(But I’m sure it’ll all be fine and there’ll be no inflation whatsoever. Wheee….)

        • Jim's Central Banking

          As long as it keeps going into assets we’re unlikely to see the CPI blow out. There’s a risk it will bump after this round of stimulus, but that’s only because some money made it into the hands of the plebs.

          • In the days of QE most of the MS expansion did find its way into assets but now that Govts have been forced into handouts to the plebs, the game has changed as the handouts are being funded by central banks. Throw in supply-chain disruptions and you have an interesting scenario developing.

    • happy valleyMEMBER

      Jerome Powell had a minor shocker today – couldn’t even prop up the markets for a measly 3% drop – lift your game, mate.

    • It’s going to end in tears. They will buying the dips all the way down…..
      Some things do change over time but not that lesson.
      It’s painful, I learned it many years ago, there be lots of tears shed when the home deposit is gone
      That’s where jobkeeper is probably going too

      Gone you link has an error but don’t even need to read the article to know what it says

      The other thing inexperienced traders don’t know when to exit, they keep holding in HOPE for too long

      • It’s how I learned the concept of a stop loss and to trade what the market is actually doing rather than what you want it to do, or it should do. But that urge to hope is still there it doesn’t go away you just get more conscious of it I guess. I think one of the best things that can happen is lose money in stocks, money you can afford, certainly learn more that way than getting lucky.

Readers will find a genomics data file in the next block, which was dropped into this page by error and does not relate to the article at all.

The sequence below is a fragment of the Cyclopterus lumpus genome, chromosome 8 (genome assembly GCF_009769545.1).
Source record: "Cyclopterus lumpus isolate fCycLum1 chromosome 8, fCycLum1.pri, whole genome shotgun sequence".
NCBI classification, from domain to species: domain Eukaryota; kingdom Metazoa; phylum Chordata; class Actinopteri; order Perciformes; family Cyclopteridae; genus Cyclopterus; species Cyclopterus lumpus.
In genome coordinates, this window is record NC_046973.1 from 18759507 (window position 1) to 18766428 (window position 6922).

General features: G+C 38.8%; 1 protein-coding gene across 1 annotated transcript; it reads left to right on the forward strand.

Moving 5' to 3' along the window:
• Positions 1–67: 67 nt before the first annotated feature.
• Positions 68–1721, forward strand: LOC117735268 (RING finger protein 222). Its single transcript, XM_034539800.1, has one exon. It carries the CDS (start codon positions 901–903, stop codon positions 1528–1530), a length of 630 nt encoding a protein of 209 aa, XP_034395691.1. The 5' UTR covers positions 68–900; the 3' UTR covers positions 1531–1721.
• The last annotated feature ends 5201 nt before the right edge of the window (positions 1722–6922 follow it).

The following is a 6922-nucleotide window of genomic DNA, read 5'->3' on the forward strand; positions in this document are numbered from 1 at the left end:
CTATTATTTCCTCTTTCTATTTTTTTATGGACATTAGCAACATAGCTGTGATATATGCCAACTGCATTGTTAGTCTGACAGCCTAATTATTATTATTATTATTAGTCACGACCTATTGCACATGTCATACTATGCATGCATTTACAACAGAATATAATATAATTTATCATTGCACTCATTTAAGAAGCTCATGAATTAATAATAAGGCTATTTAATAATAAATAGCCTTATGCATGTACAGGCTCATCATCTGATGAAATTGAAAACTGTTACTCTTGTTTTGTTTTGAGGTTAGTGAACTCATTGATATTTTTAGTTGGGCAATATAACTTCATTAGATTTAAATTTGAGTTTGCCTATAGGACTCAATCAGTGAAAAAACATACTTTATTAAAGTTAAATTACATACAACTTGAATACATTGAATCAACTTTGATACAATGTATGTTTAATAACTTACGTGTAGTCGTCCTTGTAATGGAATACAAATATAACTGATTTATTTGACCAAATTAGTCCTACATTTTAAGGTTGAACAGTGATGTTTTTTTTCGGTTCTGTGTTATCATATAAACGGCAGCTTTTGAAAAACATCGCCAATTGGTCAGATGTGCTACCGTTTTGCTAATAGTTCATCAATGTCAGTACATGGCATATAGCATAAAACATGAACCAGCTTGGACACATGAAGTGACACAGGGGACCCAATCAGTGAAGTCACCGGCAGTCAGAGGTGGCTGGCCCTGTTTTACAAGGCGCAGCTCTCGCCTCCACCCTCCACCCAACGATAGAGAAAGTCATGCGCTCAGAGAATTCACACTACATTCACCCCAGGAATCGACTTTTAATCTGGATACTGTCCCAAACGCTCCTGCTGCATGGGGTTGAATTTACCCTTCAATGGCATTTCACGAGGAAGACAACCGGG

• DominicMEMBER

          99% of retail traders trade that way – they rationalise the world in their own minds and rely on ‘hope’ and ‘belief’.

          Look at the AUD shorts recently – cut to shreds.

      • sorry for the bad link must have stuffed it in the process of copy/paste or they literally deleted the article!!!!

      • Great Victoria Gold Mines NL – 1987.
        Trading at 65 cents and I thought “if it ever gets back to 40, its a buy!” So I had an order (a huge 20 grand’s worth, which was a lot for me back then) in with a stop loss (yes, sensible!) at….25 cents.
        Come one sad Monday Morning, “I’d been filled” – and stopped out! But not at 25 cents; at the first tradable price – 6 cents! That…was a lesson in illiquidity I’ve always remembered.

        • It’s the GAP down
          What happened everyone was doing the same as you so you were caught long with every stop loss at the same level
          There weren’t any buyers left until 6c

          I will not buy any asset that’s illiquid, property share ETF what ever. I always look at liquidity depth in price action